Falling flat

Google Shopper 1.0 is a thin showing from a company with so much to offer mobile consumers.

Like the love child of Barcode Scanner and Google Goggles, Google's new Shopper app for Android uses the smartphone's camera to list deals and steals. Unfortunately, underutilization of Google's vast resources keeps the app from helping you actually convert a listing into a purchase.

When you scan a barcode, or CD, DVD, book, or video game cover or speak or type a search, Google Shopper sources price comparisons (in U.S. currency only) from online stores and large chains like Amazon, Wal-Mart, and Target. The app lets you star favorites and share them online or via e-mail, and it winningly saves a history of your selections for offline referencing. And then it stops.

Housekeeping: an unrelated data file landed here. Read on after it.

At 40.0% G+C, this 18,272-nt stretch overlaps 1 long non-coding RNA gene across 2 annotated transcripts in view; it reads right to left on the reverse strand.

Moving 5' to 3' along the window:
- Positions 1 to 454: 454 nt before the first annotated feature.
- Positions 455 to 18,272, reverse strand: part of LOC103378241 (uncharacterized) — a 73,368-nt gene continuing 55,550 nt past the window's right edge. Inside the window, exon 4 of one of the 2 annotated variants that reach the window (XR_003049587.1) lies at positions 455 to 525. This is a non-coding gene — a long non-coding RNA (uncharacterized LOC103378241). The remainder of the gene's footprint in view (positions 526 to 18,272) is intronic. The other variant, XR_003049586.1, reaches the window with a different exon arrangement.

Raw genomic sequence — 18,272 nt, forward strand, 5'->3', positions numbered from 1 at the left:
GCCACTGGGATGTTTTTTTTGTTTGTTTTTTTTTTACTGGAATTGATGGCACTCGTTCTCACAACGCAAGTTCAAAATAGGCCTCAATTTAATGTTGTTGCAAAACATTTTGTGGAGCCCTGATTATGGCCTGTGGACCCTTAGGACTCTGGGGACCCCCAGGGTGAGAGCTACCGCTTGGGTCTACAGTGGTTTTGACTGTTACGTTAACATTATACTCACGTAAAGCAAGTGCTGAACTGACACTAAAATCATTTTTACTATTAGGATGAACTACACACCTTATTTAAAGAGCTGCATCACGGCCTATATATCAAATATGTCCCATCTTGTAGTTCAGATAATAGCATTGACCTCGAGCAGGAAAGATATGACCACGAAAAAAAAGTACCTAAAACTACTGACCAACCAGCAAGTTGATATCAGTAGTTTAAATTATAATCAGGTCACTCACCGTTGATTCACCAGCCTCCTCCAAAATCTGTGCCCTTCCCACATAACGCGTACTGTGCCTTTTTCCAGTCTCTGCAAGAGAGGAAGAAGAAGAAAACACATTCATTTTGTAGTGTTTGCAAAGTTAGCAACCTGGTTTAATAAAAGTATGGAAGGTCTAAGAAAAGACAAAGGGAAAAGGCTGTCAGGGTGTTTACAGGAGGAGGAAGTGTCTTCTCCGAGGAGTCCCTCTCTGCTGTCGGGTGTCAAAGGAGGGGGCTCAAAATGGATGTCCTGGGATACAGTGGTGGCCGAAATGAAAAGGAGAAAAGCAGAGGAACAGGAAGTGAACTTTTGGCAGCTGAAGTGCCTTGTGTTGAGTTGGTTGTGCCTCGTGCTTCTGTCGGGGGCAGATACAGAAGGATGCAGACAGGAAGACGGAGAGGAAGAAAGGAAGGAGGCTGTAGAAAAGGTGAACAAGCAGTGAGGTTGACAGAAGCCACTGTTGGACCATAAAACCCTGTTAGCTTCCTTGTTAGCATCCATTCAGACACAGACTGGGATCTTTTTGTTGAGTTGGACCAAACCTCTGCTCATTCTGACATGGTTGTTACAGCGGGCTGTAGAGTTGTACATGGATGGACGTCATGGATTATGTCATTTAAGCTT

Unlike other shopping and barcode-scanning competitors for Android, like ShopSavvy, Shopper does not point out local sources of the item, essentially abandoning you in your quest of acquisition. It would be so easy for Google to drop in its excellent map and reliable directions engine. And why isn't Google Shopper using the Android phone's built-in GPS to help determine where you are and which brick-and-mortar stores lurk nearby? The app should--at the very least--sort results from cheapest to priciest, add various other sorting filters, and hyperlink to online stores so you can suss out the competition yourself, or even attempt to buy online right then and there. We know that Google Shopper is in its early stages, but it's a thin showing from a company with so much to offer mobile consumers.

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